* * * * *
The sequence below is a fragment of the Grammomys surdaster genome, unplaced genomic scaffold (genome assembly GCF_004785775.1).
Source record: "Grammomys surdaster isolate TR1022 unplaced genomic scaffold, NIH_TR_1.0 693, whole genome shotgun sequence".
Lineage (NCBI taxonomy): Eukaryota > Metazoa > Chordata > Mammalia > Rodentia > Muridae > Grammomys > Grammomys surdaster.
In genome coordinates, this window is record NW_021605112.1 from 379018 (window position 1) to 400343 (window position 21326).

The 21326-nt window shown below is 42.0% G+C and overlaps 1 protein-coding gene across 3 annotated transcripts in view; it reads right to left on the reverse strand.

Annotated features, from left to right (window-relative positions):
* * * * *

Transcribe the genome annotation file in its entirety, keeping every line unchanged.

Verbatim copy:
The sequence below is a fragment of the Grammomys surdaster genome, unplaced genomic scaffold (genome assembly GCF_004785775.1).
Source record: "Grammomys surdaster isolate TR1022 unplaced genomic scaffold, NIH_TR_1.0 693, whole genome shotgun sequence".
Lineage (NCBI taxonomy): Eukaryota > Metazoa > Chordata > Mammalia > Rodentia > Muridae > Grammomys > Grammomys surdaster.
In genome coordinates, this window is record NW_021605112.1 from 379018 (window position 1) to 400343 (window position 21326).

The 21326-nt window shown below is 42.0% G+C and overlaps 1 protein-coding gene across 3 annotated transcripts in view; it reads right to left on the reverse strand.

Annotated features, from left to right (window-relative positions):